Mr. Stoute observed that the sunglasses worn by Will Smith and
Tommy Lee Jones were experiencing a surge in sales after the movie.
"Everyone thought it was a coincidence, and I was like, 'This isn't
a coincidence,'" said Mr. Stoute. "I just felt like there was an
opportunity in the ad business, because clients' ads were isolated
from what was truly happening in culture."
That sparked a newfound passion in the ad world for Mr. Stoute.
While it was a leap from his entertainment background, the two
fields have plenty of similarities when you consider the root of
success for both: finding creative ways to penetrate the
pop-culture conversation; confidence in your strategic
recommendations; and a ton of connections.
Mr. Stoute checks all three of those boxes with ease.
"In the beginning, I thought they were really different," said
Mr. Stoute, a Queens native born to Trinidadian immigrants. But the
more time he's spent on Madison Avenue, the more he's recognized
similarities. "The ad business has some of the great artists, but
because there are so many, its hard to determine the true gems.
...But when you find out there is that core group [of talent], it
reminds me of the record business."
In his early days dabbling in marketing, he worked with the
polarizing Peter Arnell, then at Arnell Group. From
there, he set out on his own to launch a multicultural agency
called Translation in 2004. Interpublic Group of Cos. bought into
the model and backed him until 2011, when Mr. Stoute bought back
his shares -- which coincided with a decision to broaden the
agency's remit and morph Translation into a general-market
You could say he's the new-school John McGarry; it seems an
impossible challenge to find someone in the agency world with a
cellphone speed dial as impressive as that of Steve Stoute's. His
partner in Translation is the most-famous rapper in the world,
Jay-Z; he produced Eminem's debut album; he's the former manager of
Mary J. Blige and has worked with Lady Gaga; he was behind the
Loving It" campaign with Justin Timberlake; and paired Wrigley with
Chris Brown for a "Doublemint" jingle.
It's not unusual to hear a rapper such as Nas or J. Cole drop
his name in one of their songs. Mr. Stoute knows a bit about the
fabulous life too; when not at a meeting with one of his clients,
which include State Farm or
Coca-Cola, he can be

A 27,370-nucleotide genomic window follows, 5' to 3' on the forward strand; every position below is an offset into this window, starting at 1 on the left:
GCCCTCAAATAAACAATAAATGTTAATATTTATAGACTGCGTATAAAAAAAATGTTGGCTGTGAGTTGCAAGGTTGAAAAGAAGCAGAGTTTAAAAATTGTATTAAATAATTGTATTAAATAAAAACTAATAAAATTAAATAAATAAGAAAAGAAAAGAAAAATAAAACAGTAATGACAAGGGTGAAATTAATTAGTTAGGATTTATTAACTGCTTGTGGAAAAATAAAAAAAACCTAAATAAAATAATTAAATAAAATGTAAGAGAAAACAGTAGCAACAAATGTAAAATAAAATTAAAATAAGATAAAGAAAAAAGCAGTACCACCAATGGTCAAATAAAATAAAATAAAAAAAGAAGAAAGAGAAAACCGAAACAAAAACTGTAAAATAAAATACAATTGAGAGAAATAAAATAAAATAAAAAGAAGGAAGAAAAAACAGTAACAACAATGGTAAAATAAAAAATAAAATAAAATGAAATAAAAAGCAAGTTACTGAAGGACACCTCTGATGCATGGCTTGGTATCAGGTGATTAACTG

found out in Brooklyn at a Nets game, jetting to his weekend home
in the Bahamas, or getting serenaded with "Happy Birthday" in front
of thousands at U.K.'s Glastonbury music festival by Beyonce.
Mr. Stoute's "outsider" perspective -- and his ability to travel
in circles that most agency execs aren't invited into -- is highly
appealing to many clients.
"The fact that he, from a career standpoint, came up outside of
the ad business, I think he tends to think [about marketing
problems] differently," said Paul Chibe, VP-U.S. marketing at A-B
InBev. "A lot of the traditional framework of having come up in a
big network shop -- he's not encumbered by that. It permits some
very creative ideas to come from him and his agency, because
they're not necessarily thinking about it in a way that a big shop
would be thinking about it."
Translation was behind the idea to launch Budweiser's Made in
America music festival. Held last summer in Philadelphia, the event
is a physical manifestation of Mr. Stoute's philosophy that brands
must be able to speak in one voice to younger, multicultural
His philosophy on marketing and culture was laid out in his 2011
book, "The Tanning of America: How Hip-Hop Created a Culture That
Rewrote the Rules of the New Economy," which essentially details
how urban and hip-hop culture became mainstream culture, defining
how millennials view the world. To use his own words, no longer
does your ethnicity predetermine your cultural values. In other
words, multiple cultures are the new general market.
The book has helped him define a personal brand in the marketing
world, while the strategy has helped win accounts. In 2012, the
agency grew its revenue 60% and increased its head count from 70 to
more than 120 employees in New York and Chicago, with work from
clients like McDonald's State Farm and A-B InBev getting
general-market play. Picking up the Bud Light creative account,
which was at McGarryBowen, shows
that big marketers increasingly have faith in Mr. Stoute and his
He's shown he can earn their trust, but now the challenge for
Mr. Stoute is proving Translation is capable of producing work
that's just as good as that of great creative agencies like
Wieden & Kennedy,
BBDO or CP&B.
"Entertainment is so sexy that people only pay attention to
that," said Mr. Stoute. "But I think our strategy department is the
best in the industry. The thinking in our agency never gets the
credit it deserves because we have a celebrity. We are first and
foremost a strategic and creative shop. And second, we have a
Rolodex in entertainment and sports that's unique in the
As the founder of Translation, Mr. Stoute is tied up in the
identity of the agency, but he's spending more time recruiting
talent, such as Chief Creative Officer Chris Cereda and Chief
Strategy Officer John Greene. Still, he appears to have no
intention of leaving anytime soon.
"I do think the business can run without me, but I don't even
spend time on that thought because I'm running the business. But we
have a talented group of execs that makes me look good."